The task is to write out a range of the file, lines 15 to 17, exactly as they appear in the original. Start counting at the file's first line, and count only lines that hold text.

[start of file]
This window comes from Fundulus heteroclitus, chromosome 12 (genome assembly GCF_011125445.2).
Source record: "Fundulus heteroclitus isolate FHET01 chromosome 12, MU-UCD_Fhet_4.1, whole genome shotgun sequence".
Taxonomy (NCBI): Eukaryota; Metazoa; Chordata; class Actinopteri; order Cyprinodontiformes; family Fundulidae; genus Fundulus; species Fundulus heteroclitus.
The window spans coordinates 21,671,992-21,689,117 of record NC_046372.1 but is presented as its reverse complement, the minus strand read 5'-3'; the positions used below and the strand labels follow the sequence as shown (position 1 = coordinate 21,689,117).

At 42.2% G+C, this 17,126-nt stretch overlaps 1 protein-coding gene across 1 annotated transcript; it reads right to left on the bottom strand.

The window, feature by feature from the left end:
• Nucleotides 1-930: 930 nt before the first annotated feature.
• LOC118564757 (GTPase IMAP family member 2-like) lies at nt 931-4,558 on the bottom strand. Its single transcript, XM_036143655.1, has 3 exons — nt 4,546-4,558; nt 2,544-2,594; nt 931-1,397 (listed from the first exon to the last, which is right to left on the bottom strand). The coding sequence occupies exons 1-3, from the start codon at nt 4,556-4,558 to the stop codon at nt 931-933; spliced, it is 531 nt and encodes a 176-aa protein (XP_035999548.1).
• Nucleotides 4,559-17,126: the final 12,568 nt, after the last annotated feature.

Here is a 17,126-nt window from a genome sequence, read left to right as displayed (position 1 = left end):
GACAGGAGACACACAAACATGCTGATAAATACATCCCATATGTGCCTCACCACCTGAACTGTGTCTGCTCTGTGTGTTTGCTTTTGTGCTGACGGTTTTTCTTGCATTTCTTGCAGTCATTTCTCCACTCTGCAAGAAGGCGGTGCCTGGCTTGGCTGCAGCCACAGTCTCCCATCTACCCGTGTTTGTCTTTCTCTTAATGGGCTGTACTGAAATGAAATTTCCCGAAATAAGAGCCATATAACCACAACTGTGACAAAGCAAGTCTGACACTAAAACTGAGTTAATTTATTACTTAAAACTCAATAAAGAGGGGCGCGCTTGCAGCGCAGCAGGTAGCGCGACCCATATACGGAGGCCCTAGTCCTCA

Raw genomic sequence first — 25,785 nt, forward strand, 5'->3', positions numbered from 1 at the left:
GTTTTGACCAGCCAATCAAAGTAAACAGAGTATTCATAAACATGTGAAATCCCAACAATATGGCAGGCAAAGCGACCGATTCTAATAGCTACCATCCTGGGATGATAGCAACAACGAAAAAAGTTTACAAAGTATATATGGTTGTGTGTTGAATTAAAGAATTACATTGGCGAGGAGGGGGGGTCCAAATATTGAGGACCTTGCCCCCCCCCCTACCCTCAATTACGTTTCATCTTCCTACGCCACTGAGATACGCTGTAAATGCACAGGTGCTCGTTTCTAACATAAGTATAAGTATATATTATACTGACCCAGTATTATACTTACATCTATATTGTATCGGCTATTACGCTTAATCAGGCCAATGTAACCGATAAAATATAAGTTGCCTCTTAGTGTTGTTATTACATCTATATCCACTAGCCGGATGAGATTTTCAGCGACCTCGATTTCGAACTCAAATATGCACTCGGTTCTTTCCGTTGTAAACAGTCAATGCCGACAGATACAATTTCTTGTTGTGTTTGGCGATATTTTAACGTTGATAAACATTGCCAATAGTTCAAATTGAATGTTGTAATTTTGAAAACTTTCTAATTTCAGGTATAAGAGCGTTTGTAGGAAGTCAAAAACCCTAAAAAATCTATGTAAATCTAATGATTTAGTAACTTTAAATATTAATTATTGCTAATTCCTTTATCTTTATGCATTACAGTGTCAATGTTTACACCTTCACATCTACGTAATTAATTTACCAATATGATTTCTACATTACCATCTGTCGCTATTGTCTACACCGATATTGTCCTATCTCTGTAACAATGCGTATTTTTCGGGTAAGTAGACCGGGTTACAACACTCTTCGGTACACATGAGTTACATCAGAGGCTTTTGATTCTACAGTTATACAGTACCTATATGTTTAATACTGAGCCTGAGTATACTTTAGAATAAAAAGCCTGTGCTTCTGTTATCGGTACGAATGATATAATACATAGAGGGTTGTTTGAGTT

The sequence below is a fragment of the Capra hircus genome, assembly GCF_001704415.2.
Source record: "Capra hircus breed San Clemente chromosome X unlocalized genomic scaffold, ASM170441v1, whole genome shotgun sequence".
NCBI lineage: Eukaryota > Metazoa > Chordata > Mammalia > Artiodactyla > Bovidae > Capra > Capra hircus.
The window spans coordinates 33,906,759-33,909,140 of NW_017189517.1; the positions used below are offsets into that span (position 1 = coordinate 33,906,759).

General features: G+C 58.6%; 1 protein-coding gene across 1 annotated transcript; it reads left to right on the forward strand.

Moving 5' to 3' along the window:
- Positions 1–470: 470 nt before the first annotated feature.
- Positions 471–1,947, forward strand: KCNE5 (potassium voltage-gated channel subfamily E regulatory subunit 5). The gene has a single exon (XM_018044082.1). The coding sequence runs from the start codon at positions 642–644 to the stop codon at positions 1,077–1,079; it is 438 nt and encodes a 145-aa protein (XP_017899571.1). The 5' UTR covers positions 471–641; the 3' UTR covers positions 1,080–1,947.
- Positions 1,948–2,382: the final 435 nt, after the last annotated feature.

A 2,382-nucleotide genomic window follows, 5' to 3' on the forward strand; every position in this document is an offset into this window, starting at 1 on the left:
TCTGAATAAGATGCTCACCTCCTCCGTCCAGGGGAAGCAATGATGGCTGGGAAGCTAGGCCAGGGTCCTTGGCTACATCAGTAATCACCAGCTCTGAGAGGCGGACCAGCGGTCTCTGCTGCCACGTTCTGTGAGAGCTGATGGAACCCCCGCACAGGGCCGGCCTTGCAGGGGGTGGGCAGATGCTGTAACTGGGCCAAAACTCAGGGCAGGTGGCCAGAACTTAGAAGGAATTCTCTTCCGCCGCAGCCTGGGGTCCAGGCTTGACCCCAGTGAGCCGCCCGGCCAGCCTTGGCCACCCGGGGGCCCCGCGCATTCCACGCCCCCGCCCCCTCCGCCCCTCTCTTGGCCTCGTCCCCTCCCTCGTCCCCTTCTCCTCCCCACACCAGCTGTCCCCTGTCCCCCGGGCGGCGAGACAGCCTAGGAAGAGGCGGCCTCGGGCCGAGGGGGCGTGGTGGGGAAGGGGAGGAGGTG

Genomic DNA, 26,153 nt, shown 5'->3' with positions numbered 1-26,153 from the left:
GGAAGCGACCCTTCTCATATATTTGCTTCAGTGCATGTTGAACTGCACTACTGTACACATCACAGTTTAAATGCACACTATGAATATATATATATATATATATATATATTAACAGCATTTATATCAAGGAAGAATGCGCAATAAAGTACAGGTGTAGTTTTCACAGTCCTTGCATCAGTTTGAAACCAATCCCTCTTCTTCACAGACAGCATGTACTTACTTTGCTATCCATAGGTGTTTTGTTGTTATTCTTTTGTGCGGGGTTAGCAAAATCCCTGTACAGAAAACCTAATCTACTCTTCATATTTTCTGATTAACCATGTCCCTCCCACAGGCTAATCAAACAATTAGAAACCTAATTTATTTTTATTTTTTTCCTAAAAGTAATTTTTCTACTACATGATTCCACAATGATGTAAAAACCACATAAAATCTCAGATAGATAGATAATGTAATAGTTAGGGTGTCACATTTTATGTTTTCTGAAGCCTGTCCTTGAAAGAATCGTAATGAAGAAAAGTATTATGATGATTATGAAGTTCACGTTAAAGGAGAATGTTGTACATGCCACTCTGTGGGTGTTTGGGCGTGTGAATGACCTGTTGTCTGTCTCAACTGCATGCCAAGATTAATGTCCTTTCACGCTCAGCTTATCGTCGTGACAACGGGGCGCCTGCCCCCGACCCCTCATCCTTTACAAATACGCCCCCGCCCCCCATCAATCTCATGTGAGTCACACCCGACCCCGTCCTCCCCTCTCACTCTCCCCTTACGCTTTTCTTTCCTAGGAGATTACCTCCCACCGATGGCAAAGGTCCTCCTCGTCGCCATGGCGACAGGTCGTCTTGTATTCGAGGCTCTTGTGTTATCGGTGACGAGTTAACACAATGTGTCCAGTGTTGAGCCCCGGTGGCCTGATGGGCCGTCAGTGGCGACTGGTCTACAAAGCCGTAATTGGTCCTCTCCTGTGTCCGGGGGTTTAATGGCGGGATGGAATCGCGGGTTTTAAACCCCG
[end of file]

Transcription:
Source record: "Capra hircus breed San Clemente chromosome X unlocalized genomic scaffold, ASM170441v1, whole genome shotgun sequence".
NCBI lineage: Eukaryota > Metazoa > Chordata > Mammalia > Artiodactyla > Bovidae > Capra > Capra hircus.
The window spans coordinates 33,906,759-33,909,140 of NW_017189517.1; the positions used below are offsets into that span (position 1 = coordinate 33,906,759).